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News & opinion

22 MAY 2018

How much more support will Hong Kong's economy provide to home prices?

The April RICS Hong Kong Residential Market Survey shows that home prices and rents have maintained the positive momentum seen throughout 2018. However, there are signs that this underlying economic activity may not provide the same tailwind to housing as 2018 wears on.

Results show that home prices and rents continued to move higher in April. Respondents indicated that prices have risen for 23 consecutive months and, given their three-and-12-month expectations, see this trend continuing in the near future (1). Rents, have exhibited a similar trend.

Home prices have, at least partially, been supported by an economic expansion, which has been in place since 2010. The recently released Q1 2018 figures indicate that the economy expanded at the fastest pace since 2011, increasing 4.7% from Q1 of 2017 and 2.2% from Q4 of 2018. Data pointed to private consumption and net exports as providing tailwind supporting economic activity in the early part of 2018.

There are signs, however, that growth in Hong Kong looks to slow in the coming quarters. Ignoring personal consumption expenditure (PCE), as this includes spending on private housing, there are signs that the other two main components of Hong Kong’s GDP  exports and investment  may begin to wane.

Net exports: China dependent

It is no secret that Hong Kong’s economy is heavily dependent on mainland China’s, and this is particularly evident in export figures. Mainland China has been the recipient of more than 50% of Hong Kong’s annual exports every year since 2009, suggesting that a slowdown in Chinese demand would likely have a negative effect on Hong Kong’s net-export position.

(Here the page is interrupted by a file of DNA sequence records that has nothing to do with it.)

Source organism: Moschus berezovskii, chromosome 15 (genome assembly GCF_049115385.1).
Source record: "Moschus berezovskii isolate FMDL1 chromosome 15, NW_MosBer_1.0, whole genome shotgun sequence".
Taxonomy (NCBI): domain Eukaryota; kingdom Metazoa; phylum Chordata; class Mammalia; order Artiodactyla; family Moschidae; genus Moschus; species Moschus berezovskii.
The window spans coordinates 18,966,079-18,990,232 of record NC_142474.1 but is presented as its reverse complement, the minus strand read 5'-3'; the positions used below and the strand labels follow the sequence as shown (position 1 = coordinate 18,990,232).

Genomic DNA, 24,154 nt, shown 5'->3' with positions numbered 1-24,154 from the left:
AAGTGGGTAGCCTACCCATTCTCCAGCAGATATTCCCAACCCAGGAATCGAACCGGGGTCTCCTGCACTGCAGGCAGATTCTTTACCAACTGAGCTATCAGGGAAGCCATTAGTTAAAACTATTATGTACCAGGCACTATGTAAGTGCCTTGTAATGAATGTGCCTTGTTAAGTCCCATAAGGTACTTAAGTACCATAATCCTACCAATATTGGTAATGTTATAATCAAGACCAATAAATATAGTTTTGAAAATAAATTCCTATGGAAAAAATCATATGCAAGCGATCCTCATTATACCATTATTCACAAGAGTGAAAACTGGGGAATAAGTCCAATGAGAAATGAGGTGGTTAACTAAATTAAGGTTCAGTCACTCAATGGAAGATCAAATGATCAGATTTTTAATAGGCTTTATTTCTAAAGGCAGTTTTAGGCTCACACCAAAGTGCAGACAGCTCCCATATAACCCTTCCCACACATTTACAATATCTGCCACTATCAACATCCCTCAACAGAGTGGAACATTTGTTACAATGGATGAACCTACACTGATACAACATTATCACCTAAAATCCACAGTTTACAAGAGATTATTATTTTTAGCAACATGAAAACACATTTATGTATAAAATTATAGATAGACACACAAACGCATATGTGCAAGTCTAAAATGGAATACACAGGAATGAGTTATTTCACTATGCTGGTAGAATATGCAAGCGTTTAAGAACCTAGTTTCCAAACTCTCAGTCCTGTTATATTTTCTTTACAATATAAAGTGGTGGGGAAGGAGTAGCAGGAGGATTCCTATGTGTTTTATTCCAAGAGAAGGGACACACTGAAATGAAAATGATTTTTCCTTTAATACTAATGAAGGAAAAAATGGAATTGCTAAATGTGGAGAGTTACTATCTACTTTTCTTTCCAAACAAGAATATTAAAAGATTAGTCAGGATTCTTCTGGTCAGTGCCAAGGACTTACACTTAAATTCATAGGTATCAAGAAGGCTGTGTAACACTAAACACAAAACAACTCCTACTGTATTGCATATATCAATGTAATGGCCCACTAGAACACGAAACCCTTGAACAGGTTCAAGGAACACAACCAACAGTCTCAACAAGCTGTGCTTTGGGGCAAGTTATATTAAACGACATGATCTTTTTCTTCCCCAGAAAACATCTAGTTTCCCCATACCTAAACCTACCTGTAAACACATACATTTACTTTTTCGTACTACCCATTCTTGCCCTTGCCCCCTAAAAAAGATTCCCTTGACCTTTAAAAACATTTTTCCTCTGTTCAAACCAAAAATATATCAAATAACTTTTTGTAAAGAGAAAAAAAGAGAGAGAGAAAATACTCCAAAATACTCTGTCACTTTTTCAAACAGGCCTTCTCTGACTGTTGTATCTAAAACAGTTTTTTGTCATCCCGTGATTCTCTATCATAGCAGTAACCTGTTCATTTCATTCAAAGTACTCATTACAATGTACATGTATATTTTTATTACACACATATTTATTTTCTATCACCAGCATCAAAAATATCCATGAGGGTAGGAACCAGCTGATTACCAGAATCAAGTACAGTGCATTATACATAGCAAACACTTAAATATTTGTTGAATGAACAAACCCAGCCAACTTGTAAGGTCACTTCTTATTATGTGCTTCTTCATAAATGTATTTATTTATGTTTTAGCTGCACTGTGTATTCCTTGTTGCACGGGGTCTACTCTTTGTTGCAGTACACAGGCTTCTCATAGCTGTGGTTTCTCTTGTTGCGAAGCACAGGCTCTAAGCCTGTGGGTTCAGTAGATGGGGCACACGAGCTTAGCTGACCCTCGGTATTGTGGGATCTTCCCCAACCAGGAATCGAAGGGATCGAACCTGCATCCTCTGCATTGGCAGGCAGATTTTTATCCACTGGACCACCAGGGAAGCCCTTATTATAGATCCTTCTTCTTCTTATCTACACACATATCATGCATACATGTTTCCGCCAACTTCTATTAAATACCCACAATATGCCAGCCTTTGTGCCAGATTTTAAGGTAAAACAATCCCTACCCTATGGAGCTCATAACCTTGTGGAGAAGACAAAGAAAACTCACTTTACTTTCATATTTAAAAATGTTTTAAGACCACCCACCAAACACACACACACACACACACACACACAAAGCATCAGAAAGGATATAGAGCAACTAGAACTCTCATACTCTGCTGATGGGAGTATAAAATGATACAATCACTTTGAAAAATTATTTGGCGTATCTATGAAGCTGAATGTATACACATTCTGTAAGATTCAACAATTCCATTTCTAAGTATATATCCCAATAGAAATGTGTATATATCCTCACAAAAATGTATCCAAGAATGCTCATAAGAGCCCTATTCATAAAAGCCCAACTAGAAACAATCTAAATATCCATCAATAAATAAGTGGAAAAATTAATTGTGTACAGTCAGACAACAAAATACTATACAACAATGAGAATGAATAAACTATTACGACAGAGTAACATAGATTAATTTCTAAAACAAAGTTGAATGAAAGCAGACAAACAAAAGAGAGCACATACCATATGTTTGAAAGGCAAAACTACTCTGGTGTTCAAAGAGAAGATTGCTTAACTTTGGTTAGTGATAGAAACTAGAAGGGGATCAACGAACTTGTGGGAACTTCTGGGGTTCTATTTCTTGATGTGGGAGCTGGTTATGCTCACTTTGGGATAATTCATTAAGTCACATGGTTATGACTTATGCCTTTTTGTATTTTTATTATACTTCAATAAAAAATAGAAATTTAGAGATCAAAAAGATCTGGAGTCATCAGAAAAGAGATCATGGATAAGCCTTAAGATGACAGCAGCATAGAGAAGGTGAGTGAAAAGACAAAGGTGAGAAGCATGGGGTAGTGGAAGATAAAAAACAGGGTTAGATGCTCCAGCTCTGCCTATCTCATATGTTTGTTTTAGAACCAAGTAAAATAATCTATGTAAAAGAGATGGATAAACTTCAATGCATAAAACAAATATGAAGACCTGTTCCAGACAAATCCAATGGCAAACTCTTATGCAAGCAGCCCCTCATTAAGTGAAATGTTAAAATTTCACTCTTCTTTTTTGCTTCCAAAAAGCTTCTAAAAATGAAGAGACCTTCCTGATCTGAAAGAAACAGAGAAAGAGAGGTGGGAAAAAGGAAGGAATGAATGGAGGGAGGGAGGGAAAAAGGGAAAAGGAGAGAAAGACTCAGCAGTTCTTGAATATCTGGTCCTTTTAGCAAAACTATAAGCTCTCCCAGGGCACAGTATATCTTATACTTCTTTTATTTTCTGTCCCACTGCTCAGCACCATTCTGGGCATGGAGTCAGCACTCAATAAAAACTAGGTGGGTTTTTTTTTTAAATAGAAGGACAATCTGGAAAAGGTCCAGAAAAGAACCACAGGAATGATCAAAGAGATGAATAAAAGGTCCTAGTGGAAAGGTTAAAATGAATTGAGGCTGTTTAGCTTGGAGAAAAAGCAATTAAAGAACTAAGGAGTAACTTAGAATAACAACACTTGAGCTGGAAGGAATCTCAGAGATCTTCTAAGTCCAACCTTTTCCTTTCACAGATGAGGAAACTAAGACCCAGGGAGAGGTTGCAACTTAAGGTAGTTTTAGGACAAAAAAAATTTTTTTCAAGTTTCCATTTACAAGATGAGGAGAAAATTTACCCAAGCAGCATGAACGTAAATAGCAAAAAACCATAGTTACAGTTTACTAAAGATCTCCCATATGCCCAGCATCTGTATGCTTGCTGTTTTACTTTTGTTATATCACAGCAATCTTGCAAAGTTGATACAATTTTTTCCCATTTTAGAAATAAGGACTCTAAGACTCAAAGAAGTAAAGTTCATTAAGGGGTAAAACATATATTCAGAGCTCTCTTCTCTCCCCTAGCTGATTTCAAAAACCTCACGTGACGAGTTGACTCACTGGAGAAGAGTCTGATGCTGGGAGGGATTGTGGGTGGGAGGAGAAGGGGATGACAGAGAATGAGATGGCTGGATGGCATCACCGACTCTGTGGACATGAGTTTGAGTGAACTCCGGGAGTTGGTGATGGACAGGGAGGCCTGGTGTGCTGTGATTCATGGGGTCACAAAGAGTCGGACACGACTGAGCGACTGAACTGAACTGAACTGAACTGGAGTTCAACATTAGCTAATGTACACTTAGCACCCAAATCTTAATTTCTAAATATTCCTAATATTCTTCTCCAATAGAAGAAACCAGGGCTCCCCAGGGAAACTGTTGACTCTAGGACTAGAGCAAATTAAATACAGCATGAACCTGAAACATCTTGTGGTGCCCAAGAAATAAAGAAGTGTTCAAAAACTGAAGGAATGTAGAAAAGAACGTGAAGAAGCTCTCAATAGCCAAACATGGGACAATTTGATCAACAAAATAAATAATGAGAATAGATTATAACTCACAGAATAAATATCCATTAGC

Despite China’s recent economic outperformance (2), there are reasons to believe that Chinese demand may soon be a drag on growth. The impact of the deleveraging drive from the mainland government has yet to be felt, and is likely to start to bite as 2018 progresses, when mainland Chinese firms have to pay higher credit costs when they re-finance existing obligations.

China’s position in the global supply chain has been a boon for recent growth on the mainland, there are signs too that this may be starting to wane. The World Trade Organization’s leading index for trade, the World Trade Outlook Indicator, showed signs that trade might moderate in coming months, with its forward-looking export orders component index falling below trend (3). This combined with the US economic expansion being in its later stages, and the EU’s expansion peaking, likely signals some moderation in global trade moving forward.

Other indicators point to slowing growth in the near term; Hong Kong’s PMI, a leading indicator of manufacturing and service sector activity. The index slipped into contractionary territory in April, highlighted by weak underlying demand and a slowdown in overseas sales to China.

An increasingly tense global geopolitical environment has increased downside risks to growth more generally. A recent survey by RICS of commercial property professionals had geopolitics rated as the top overall concern. This result has been corroborated by other, similar surveys by various professions (4). Meanwhile, more respondents are reporting, or are expected to report, banks passing on higher costs of wholesale funding to clients in upcoming months.

Investment: targeting mainly real estate

Capital investment is another key component of Hong Kong’s GDP release. Chart six shows trends in Hong Kong’s capital investment, decomposed using a HP-Filter (see Appendix). Headline capital investment is measured on the right axis, while its two main components  building and construction, and investment in machinery, equipment and intellectual property  are measured on the left. Although headline investment has been trending upwards since 2004, since 2013, this has largely been driven by investment in building and construction as investment in machinery, equipment, and intellectual property appears to have hit an inflection point and is now trending lower.